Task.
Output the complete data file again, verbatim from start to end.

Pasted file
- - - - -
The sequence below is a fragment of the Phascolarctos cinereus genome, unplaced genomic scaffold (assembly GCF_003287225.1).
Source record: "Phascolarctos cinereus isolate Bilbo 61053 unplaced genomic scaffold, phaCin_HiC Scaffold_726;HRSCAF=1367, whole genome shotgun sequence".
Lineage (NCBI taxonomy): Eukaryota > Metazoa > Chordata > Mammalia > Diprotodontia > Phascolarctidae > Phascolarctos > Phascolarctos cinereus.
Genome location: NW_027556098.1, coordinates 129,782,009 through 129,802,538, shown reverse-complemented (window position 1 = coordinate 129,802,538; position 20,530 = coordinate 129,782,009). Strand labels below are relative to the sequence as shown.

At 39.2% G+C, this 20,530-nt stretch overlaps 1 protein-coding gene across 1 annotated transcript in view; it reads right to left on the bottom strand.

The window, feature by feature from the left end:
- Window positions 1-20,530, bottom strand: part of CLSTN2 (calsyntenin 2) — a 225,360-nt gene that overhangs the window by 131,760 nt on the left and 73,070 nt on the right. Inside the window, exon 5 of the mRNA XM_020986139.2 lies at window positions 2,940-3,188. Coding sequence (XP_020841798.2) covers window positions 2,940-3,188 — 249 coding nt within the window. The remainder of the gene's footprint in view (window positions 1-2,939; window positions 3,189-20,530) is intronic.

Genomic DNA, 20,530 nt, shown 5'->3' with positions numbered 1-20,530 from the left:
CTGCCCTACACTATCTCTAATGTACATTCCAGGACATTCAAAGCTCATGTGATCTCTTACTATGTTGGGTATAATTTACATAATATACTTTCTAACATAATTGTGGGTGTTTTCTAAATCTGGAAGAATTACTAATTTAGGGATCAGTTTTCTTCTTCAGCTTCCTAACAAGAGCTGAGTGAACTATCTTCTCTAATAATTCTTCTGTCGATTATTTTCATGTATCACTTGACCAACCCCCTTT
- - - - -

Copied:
The sequence below is a fragment of the Phascolarctos cinereus genome, unplaced genomic scaffold (assembly GCF_003287225.1).
Source record: "Phascolarctos cinereus isolate Bilbo 61053 unplaced genomic scaffold, phaCin_HiC Scaffold_726;HRSCAF=1367, whole genome shotgun sequence".
Lineage (NCBI taxonomy): Eukaryota > Metazoa > Chordata > Mammalia > Diprotodontia > Phascolarctidae > Phascolarctos > Phascolarctos cinereus.
Genome location: NW_027556098.1, coordinates 129,782,009 through 129,802,538, shown reverse-complemented (window position 1 = coordinate 129,802,538; position 20,530 = coordinate 129,782,009). Strand labels below are relative to the sequence as shown.

At 39.2% G+C, this 20,530-nt stretch overlaps 1 protein-coding gene across 1 annotated transcript in view; it reads right to left on the bottom strand.

The window, feature by feature from the left end:
- Window positions 1-20,530, bottom strand: part of CLSTN2 (calsyntenin 2) — a 225,360-nt gene that overhangs the window by 131,760 nt on the left and 73,070 nt on the right. Inside the window, exon 5 of the mRNA XM_020986139.2 lies at window positions 2,940-3,188. Coding sequence (XP_020841798.2) covers window positions 2,940-3,188 — 249 coding nt within the window. The remainder of the gene's footprint in view (window positions 1-2,939; window positions 3,189-20,530) is intronic.

Genomic DNA, 20,530 nt, shown 5'->3' with positions numbered 1-20,530 from the left:
CTGCCCTACACTATCTCTAATGTACATTCCAGGACATTCAAAGCTCATGTGATCTCTTACTATGTTGGGTATAATTTACATAATATACTTTCTAACATAATTGTGGGTGTTTTCTAAATCTGGAAGAATTACTAATTTAGGGATCAGTTTTCTTCTTCAGCTTCCTAACAAGAGCTGAGTGAACTATCTTCTCTAATAATTCTTCTGTCGATTATTTTCATGTATCACTTGACCAACCCCCTTT